I went to visit former colleagues and fellow students at UC Riverside today, and made a beeline for the nearby University Village. This is the stereotypical cookie cutter McMall that features several restaurants, a beauty salon or two, a bookstore, a textbook store, and two Starbucks (I thopught they would've gone to three by this time). I wanted Indian for lunch, so I headed for my favorite Indian restaurant in Riverside. I was expecting my reaction to be along the lines of:
"Aaaah, this buffet really takes me back."*
Instead, my reaction was more like:
"GASP. They CLOSED it!?
The generically named Taj Mahal restaurant is now known as Phở Vinam, a Vietnamese joint that sells phở - lots and lots of phở. Actually they sell lots of other dishes, too, but phở is their specialty.
There was such a bewildering assortment of goodies on the menu - and the waiter did offer to help explain it, but I declined - that I just got glassy-eyed. But I finally settled on an appetizer, an entrée and a drink. The drink was easy - just a Thai iced tea (trà thái). A delicious, smooth and SWEET Thai iced tea (though I did have a better one at Thai Landing on Baltimore's own Charles Street).
For my appetizer, I chose the Vietnamese egg rolls (chả giò), five very tightly wrapped and deep-fried with veggies and (I believe) pork inside. Next to them came a big supply of fresh lettuce leaves, shredded carrot slices and cilantro. I wasn't 100% sure, but I think I was supposed to wrap the egg rolls in the lettuce. So I did that. It tasted pretty good, especially with the thin and pungent sauce that came with it. It was too sweet to be fish sauce (nước mắm), I think, though fish sauce could definitely have been an ingredient.
The mains course was the super-hot phở tái nạm gầu, which is rare steak with well-done flank and brisket swimming in rice noodle soup (if it's still open we can apparently find this dish as close as Catonsville's Phở #1). The broth is so hot that the steak, much of which was blood-red and definitely undercooked, cooks in the soup. It was fine for me to wait and let it cook while I finished off the egg rolls, occasionally poking the beef with my chopsticks so I could submerge it under the hot broth. When I was done with the appetizer, I dove into the phở. The beef was very tender and flavorful in a way that I just don't find much beef to be when I eat out (which is why I often avoid it, it just does nothing for me). There were not as many noodles as I had wanted, but that's not so bad. I already had little enough room trying to fit even a fraction of the bean sprouts that they brought me, along with some jalapeño slices (one really did a number on my mouth) and lime wedges. It was quite tasty.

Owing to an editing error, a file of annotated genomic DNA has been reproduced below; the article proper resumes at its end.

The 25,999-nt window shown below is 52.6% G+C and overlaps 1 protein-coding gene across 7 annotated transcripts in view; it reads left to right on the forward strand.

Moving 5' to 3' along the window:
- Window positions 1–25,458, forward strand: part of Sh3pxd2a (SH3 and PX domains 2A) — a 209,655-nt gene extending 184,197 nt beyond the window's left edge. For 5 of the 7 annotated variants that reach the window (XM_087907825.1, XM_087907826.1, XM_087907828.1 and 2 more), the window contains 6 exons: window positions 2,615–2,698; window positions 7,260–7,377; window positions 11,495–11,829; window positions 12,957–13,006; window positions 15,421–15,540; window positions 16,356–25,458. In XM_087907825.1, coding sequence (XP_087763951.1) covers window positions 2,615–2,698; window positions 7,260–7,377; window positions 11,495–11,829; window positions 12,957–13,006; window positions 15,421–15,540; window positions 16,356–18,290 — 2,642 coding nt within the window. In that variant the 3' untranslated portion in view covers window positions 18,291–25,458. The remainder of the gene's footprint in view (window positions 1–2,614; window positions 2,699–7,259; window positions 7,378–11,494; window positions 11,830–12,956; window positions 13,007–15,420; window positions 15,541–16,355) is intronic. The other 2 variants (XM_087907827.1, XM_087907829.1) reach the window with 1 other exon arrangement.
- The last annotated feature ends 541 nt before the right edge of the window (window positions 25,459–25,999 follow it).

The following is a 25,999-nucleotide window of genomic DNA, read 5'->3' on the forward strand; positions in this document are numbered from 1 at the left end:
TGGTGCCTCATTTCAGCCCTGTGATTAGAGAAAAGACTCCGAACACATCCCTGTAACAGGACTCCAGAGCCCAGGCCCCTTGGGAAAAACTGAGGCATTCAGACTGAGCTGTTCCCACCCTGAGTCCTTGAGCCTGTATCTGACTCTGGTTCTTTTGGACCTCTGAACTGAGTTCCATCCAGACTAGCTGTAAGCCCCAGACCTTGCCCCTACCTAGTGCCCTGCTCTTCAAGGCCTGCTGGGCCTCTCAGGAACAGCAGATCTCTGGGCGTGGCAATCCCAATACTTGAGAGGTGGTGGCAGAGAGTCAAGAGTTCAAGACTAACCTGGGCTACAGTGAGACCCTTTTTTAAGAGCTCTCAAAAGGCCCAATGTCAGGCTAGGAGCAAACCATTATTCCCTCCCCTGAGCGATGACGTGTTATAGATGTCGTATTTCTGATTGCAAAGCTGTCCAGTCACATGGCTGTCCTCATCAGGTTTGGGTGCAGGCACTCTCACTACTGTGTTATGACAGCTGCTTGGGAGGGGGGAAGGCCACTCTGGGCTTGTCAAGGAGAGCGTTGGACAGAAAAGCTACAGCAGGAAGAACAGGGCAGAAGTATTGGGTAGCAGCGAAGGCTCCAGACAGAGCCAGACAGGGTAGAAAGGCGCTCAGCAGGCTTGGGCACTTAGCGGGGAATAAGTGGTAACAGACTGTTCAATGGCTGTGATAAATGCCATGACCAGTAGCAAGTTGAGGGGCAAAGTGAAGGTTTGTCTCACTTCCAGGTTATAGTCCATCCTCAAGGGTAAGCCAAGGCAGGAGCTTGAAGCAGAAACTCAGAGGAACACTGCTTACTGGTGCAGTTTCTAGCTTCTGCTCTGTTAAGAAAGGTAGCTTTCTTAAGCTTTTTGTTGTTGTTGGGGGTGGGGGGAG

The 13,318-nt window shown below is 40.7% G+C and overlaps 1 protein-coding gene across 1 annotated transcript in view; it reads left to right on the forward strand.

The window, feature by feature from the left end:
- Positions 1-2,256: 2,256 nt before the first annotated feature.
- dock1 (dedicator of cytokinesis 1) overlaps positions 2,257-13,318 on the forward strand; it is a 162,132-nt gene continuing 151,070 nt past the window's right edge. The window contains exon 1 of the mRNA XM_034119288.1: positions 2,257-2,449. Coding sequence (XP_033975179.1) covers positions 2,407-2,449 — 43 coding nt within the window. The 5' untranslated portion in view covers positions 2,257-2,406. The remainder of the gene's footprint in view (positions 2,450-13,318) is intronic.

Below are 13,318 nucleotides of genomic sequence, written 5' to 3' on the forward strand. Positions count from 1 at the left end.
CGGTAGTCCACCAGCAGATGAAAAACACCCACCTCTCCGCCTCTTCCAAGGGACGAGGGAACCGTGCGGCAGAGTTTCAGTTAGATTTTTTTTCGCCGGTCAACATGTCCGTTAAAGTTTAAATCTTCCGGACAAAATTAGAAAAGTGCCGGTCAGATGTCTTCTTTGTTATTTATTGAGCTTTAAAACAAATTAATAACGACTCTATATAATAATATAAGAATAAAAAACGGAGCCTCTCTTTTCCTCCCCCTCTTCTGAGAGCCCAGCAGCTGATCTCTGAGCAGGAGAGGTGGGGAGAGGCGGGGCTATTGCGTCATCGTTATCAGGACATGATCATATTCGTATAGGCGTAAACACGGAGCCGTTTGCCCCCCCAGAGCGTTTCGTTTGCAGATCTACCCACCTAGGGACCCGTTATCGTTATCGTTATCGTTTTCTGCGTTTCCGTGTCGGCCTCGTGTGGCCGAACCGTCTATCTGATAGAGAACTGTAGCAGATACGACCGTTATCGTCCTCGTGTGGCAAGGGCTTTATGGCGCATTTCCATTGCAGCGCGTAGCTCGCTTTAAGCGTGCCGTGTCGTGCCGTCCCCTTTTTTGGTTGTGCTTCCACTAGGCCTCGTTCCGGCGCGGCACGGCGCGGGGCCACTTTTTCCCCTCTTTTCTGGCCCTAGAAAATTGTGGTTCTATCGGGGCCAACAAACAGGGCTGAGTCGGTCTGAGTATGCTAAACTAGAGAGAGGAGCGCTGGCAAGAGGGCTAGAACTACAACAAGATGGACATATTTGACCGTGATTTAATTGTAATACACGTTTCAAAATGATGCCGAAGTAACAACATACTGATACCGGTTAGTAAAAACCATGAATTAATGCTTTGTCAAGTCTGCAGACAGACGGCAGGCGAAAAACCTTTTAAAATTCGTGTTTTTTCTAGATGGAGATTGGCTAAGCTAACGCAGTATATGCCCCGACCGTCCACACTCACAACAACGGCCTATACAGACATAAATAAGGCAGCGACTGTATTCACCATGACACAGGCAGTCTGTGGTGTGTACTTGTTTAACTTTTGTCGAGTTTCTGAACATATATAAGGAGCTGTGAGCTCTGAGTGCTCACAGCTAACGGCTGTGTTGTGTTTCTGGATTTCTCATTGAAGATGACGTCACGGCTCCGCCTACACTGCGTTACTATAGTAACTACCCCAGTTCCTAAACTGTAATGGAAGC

In the end, I expected to pay 11.65 before tax (phở for 4.75, egg rolls for 4.95, and Thai tea for 1.95), but the waiter brought out a slightly inflated bill for about $12.10. I figured it was tax, until I paid the total with tax, which came to about $13.50. This raised an eyebrow, but it wasn't that much and the food was good enough to be worth it, so I paid it anyway. But if you do find yourself at Phở Vinam, ask about the prices on the menu. They seem to have magically gone up since they printed it.
Oh, contrary to what some reviewers have said recently, they do take cards.